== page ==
If you’ve lost a lot of weight recently, then you may have noticed that you have a bit of loose skin hanging around. Common areas for extra skin after weight loss include under the arms, under the chin or a pouch around the stomach. But loose skin can appear almost anywhere on the body, especially if you have lost weight rapidly.
Before we go on, let’s start with a brief anatomy overview, from the outside in. First you have your skin, a nice protective layer and the largest organ of the integumentary (external layer or covering) system—think of it as the wrapper that holds your body. Then you have a layer of body fat. Under that is where your muscles live. So when you lose a substantial amount of body fat, along with some muscle (which is common in rapid weight loss), you are literally removing the mass that has previously been stretching your skin. When that mass is gone, you’re left with a partially empty wrapper.
What causes loose skin after you lose weight?
Your skin is a very elastic organ that has to stretch as you move and grow. It also has to shrink if you lose fat and muscle. But your skin is not just one big piece of rubber that covers the entire body—it’s an organ. Just like all the other organs in your body, it’s made of cells.
Though the skin cells on the outer part of your skin (the epidermis) are constantly being sloughed off and replaced with new cells, the skin cells under the epidermis are a bit more permanent.
Different layers of your skin have different types of cells. Though the skin cells on the outer part of your skin (the epidermis) are constantly being sloughed off and replaced with new cells, the skin cells under the epidermis are a bit more permanent. These layers of the skin, called the dermis and sub-dermis, are made up of elastic connective tissues, fibers, blood vessels and all sorts of components that can stretch or contract depending on how they’re treated.
When you lose weight, and especially when you lose weight very quickly, these elastic components of your skin not only lose the layers of fat that keep them stretched out over your body, but they also don’t have much time for their elasticity to adapt to your new body shape.
Is it loose skin or just stubborn fat?
In general, immediately after weight loss, the majority of loose skin is actually just excess subcutaneous body fat covered by skin. So even if you have hit your “goal weight,” you may actually still have some of this body fat hanging around.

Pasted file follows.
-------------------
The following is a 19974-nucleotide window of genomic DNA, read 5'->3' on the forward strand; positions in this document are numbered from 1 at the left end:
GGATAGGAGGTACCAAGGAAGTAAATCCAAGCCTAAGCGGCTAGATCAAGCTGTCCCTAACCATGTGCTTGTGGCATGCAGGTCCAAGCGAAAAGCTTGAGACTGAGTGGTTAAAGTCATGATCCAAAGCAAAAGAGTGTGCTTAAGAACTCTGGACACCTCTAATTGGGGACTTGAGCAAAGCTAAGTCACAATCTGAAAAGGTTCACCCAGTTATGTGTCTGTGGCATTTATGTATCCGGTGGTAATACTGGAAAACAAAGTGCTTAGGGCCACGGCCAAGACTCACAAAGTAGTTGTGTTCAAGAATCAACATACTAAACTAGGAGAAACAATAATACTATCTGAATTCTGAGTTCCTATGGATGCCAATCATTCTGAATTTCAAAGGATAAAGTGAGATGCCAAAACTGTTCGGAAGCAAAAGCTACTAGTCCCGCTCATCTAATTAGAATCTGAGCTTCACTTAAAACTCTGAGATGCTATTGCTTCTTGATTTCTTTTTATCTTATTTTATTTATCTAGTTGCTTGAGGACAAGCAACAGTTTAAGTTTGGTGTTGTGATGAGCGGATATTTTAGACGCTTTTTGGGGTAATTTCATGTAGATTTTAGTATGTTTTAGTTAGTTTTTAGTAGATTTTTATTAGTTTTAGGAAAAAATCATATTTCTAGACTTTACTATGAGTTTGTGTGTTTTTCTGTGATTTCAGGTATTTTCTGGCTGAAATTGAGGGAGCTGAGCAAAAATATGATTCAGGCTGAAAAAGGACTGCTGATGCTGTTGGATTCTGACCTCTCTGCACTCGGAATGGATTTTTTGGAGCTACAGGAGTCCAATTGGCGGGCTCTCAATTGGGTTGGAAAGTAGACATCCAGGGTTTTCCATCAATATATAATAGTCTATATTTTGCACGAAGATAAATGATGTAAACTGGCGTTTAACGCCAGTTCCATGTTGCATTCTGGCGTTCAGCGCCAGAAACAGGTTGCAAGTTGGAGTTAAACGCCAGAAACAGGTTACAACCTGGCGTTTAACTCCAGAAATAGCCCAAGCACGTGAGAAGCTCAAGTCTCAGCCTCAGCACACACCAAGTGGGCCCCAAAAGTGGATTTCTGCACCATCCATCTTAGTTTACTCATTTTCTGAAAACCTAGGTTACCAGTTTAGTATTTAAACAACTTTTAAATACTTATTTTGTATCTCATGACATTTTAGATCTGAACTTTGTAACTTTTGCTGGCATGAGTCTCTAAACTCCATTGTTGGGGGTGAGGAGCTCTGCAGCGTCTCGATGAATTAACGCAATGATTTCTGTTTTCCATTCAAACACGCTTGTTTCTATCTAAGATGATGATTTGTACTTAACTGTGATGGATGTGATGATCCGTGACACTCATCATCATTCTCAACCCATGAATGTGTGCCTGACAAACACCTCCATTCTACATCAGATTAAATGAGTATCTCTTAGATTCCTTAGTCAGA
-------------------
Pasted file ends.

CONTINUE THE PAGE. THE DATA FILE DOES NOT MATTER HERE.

Subcutaneous fat is referred to as “soft fat,” which can be easily confused with plain old skin. This type of fat can be very stubborn, which means it can take a long time to disappear after you’ve lost weight. And before you ask, yes, “stubborn fat” is a real thing!
Our adipose tissue (or body fat) is full of alpha-2 and beta-2 receptors. A-2 and b-2 receptors interact with the catecholamines (adrenaline and noradrenaline) to cause stored body fat to be set free. Without getting too biological, B-2 receptors are associated with “easy fat” that we can lose, well, easily. A-2 receptors are associated with “stubborn fat,” which can be harder to lose. In particular, the fat around our belly has a notoriously low b-2:a-2 ratio, which is one reason why the “spare tire” is often the last part of the body to lean up.
If the area of loose skin that you are focused on is more than a few millimeters thick, that’s a good sign that it is actually residual body fat.
So here’s a test, if the area of loose skin that you are focused on is more than a few millimeters thick, that’s a good sign that it is actually residual body fat. This means that if you keep up your new lifestyle of being someone who weighs less, your skin will continue to shrink and tighten. Eventually, the appearance of loose skin will disappear.
But if the skin you pinch is quite thin (more like the back of your hand), or you’ve already been dealing with loose skin for quite some time with little or no change, this may not be the case. You are likely dealing with loose skin, not stubborn fat.
Can you prevent loose skin after weight loss?